Republican-controlled Senate committee may still get election security briefing

Jenna McLaughlin
·National Security and Investigations Reporter
·4 mins read

WASHINGTON — While the Trump administration told Congress at the end of last month that it would no longer personally brief the intelligence oversight committees on foreign threats to elections, it appears the Senate may still get direct access to intelligence officials.

On Sept. 1, Sen. Marco Rubio, R-Fla., the acting chair of the Senate Intelligence Committee, told local Florida cable channel Spectrum News that he believed he and his colleagues would continue to be briefed in person by the intelligence community on threats to the election.

Sen. Marco Rubio at a hearing on Aug. 4. (Chip Somodevilla/Getty Images)
Sen. Marco Rubio at a hearing on Aug. 4. (Chip Somodevilla/Getty Images)

“The relationship between Congress and the intelligence community is at a crisis,” Rubio told Spectrum News. “The answer to that frustration can’t be, however, that we are just not going to talk to Congress anymore; that’s not what the law says.”

He told Spectrum he believed President Trump’s recently appointed director of national intelligence, John Ratcliffe, who was previously a Republican congressman and sat on the House Intelligence Committee, had committed to briefing his panel of overseers, though it remains unclear when or if that will happen.

On Aug. 28 Ratcliffe sent a letter to lawmakers tasked with overseeing the intelligence community declaring that his office would “primarily” brief Congress through written reports rather than in-person briefings, due to a fear of continued leaks of classified information.

While Rubio condemned leaks of classified information, he also stressed in a statement on Aug. 29 that “grotesque criminal misconduct does not release the intelligence community from fulfilling its legal requirements to respond to Congressional oversight committees and to keep members of Congress fully informed of relevant information on a timely basis.”

According to a congressional aide, Rubio spoke to Ratcliffe personally and emerged from that meeting confident that the Senate Intelligence Committee would continue to get in-person briefings on the status of election security as Election Day in November rapidly approaches. However, the committee is still trying to nail down the details for a previously arranged September briefing, the aide told Yahoo News. Rubio’s office referred Yahoo News to his previous interviews.

Director of National Intelligence John Ratcliffe at the Capitol on July 1. (Tom Williams/CQ Roll Call via Getty Images)
Director of National Intelligence John Ratcliffe at the Capitol on July 1. (Tom Williams/CQ Roll Call via Getty Images)

Meanwhile, briefings for the House Intelligence Committee and for the entire membership of Congress scheduled for September have been canceled, creating an uproar from Democratic leadership.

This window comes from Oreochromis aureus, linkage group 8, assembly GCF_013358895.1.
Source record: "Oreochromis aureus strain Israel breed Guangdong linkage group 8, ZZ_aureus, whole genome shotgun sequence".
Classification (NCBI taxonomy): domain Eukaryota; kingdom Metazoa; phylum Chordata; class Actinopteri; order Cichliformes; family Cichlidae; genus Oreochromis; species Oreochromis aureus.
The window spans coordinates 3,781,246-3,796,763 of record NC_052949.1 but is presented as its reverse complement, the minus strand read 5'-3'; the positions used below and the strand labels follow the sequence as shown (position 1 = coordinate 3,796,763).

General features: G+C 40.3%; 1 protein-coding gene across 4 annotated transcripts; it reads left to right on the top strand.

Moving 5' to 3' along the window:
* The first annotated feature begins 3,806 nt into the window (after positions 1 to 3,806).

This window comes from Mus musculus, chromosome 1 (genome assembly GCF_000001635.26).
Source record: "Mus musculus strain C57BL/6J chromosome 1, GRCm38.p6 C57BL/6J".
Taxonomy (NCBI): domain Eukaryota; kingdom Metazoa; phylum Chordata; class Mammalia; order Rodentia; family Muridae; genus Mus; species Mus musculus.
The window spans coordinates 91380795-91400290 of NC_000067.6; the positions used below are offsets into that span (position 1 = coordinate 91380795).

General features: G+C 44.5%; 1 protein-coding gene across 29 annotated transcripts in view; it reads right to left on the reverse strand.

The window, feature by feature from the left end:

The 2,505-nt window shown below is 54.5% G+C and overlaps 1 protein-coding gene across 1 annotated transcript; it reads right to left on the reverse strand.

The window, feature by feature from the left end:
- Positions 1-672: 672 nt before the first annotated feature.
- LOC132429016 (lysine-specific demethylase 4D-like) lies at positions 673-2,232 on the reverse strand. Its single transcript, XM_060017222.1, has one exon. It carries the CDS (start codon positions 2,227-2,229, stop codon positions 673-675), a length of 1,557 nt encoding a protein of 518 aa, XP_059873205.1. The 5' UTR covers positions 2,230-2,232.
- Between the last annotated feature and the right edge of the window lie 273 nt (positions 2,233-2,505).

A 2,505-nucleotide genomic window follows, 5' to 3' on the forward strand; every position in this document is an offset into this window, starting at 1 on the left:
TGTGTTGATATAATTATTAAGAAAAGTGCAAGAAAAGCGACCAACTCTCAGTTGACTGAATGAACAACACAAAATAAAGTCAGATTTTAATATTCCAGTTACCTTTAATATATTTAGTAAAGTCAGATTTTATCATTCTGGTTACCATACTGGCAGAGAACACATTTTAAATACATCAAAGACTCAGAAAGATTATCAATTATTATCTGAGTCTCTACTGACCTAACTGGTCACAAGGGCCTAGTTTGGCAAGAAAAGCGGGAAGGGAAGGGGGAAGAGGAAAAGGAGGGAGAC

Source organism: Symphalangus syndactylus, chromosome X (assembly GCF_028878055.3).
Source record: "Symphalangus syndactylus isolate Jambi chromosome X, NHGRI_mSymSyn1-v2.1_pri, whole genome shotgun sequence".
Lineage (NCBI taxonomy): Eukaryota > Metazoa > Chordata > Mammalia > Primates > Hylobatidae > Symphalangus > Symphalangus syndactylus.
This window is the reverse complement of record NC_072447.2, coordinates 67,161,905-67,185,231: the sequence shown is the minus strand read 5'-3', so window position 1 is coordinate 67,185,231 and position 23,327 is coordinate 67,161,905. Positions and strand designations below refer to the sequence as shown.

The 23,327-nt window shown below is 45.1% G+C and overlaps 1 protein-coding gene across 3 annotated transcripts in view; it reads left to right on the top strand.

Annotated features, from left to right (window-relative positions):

Nancy Pelosi, the Democratic speaker of the House; Rep. Adam Schiff, D-Calif., the chairman of the House Intelligence Committee; and Rep. Pete Visclosky, D-Ind., the chairman of the Appropriations subcommittee on defense, described Ratcliffe’s decision to suspend in-person briefings as “an abdication of [his] responsibility to keep the American people and their elected representatives informed of foreign threats to the 2020 election” in a letter to Ratcliffe on Sept. 1.

National Counterintelligence and Security Center Director Bill Evanina released a public statement Aug. 7 on the ongoing threat to election security, assessing that multiple foreign actors are seeking to interfere in some way with the voting process, though they would very likely not succeed in altering actual vote tallies. According to Evanina’s summary of the intelligence community’s conclusions, Chinese officials likely prefer that President Trump, “whom Beijing sees as unpredictable,” not be reelected — while Russia is using a “range of measures” to denigrate former Vice President Joe Biden and undermine his candidacy.

Bill Evanina, director of the National Counterintelligence and Security Center. (Bill O’Leary/Washington Post via Getty Images)
Bill Evanina, director of the National Counterintelligence and Security Center. (Bill O’Leary/Washington Post via Getty Images)

A decision to suspend in-person briefings for all but one Republican-controlled Senate committee would likely further enrage House Democrats who already feel that their access has been curtailed.

A House Intelligence Committee aide told Yahoo News that the panel has not received clarity or answers to letters, emails and calls directed to the Office of the Director of National Intelligence concerning ongoing briefings.

A decision to exclude the House Intelligence Committee would be “unprecedented,” wrote Larry Pfeiffer, the director of the Hayden Center at George Mason University and an over-30-year veteran of the U.S. intelligence community, in a message to Yahoo News. The intelligence community “assiduously avoids showing favor to one house or another, or one party or another. Pretty wimpy on the part of DNI Ratcliffe and the President, frankly, that they won’t face potentially adversarial examination of their intelligence findings.”

In response to a query from Yahoo News, a spokesperson for the director of national intelligence declined to say whether the Senate would get an in person-briefing, and instead referred Yahoo News to Ratcliffe’s letter to Congress, stating he is “committed to meeting our statutory responsibilities and keeping Congress fully and currently informed.”

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